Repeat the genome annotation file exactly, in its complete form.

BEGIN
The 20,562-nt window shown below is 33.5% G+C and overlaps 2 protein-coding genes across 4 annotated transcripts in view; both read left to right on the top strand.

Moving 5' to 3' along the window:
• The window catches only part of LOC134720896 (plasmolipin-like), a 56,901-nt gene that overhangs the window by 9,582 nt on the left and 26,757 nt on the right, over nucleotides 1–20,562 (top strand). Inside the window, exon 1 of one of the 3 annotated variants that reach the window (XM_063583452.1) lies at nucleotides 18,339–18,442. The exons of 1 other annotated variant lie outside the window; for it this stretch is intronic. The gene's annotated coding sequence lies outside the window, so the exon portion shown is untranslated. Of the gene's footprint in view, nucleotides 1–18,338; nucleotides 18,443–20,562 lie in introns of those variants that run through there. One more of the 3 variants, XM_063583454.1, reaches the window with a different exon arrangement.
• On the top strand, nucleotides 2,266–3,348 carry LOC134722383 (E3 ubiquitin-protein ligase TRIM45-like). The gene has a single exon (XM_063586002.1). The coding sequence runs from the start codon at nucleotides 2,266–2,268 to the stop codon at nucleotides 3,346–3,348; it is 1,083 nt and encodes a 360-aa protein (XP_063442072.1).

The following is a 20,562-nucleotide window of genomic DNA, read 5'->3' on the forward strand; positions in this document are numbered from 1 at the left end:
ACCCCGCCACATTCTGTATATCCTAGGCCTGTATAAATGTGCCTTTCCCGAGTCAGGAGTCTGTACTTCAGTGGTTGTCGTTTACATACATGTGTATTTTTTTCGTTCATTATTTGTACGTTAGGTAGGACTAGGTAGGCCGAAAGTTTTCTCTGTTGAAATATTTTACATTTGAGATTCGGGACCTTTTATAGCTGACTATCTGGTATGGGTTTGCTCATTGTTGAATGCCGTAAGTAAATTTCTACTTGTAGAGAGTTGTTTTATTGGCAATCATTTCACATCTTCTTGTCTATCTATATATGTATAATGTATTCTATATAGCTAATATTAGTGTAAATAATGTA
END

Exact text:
The 20,562-nt window shown below is 33.5% G+C and overlaps 2 protein-coding genes across 4 annotated transcripts in view; both read left to right on the top strand.

Moving 5' to 3' along the window:
• The window catches only part of LOC134720896 (plasmolipin-like), a 56,901-nt gene that overhangs the window by 9,582 nt on the left and 26,757 nt on the right, over nucleotides 1–20,562 (top strand). Inside the window, exon 1 of one of the 3 annotated variants that reach the window (XM_063583452.1) lies at nucleotides 18,339–18,442. The exons of 1 other annotated variant lie outside the window; for it this stretch is intronic. The gene's annotated coding sequence lies outside the window, so the exon portion shown is untranslated. Of the gene's footprint in view, nucleotides 1–18,338; nucleotides 18,443–20,562 lie in introns of those variants that run through there. One more of the 3 variants, XM_063583454.1, reaches the window with a different exon arrangement.
• On the top strand, nucleotides 2,266–3,348 carry LOC134722383 (E3 ubiquitin-protein ligase TRIM45-like). The gene has a single exon (XM_063586002.1). The coding sequence runs from the start codon at nucleotides 2,266–2,268 to the stop codon at nucleotides 3,346–3,348; it is 1,083 nt and encodes a 360-aa protein (XP_063442072.1).

The following is a 20,562-nucleotide window of genomic DNA, read 5'->3' on the forward strand; positions in this document are numbered from 1 at the left end:
ACCCCGCCACATTCTGTATATCCTAGGCCTGTATAAATGTGCCTTTCCCGAGTCAGGAGTCTGTACTTCAGTGGTTGTCGTTTACATACATGTGTATTTTTTTCGTTCATTATTTGTACGTTAGGTAGGACTAGGTAGGCCGAAAGTTTTCTCTGTTGAAATATTTTACATTTGAGATTCGGGACCTTTTATAGCTGACTATCTGGTATGGGTTTGCTCATTGTTGAATGCCGTAAGTAAATTTCTACTTGTAGAGAGTTGTTTTATTGGCAATCATTTCACATCTTCTTGTCTATCTATATATGTATAATGTATTCTATATAGCTAATATTAGTGTAAATAATGTA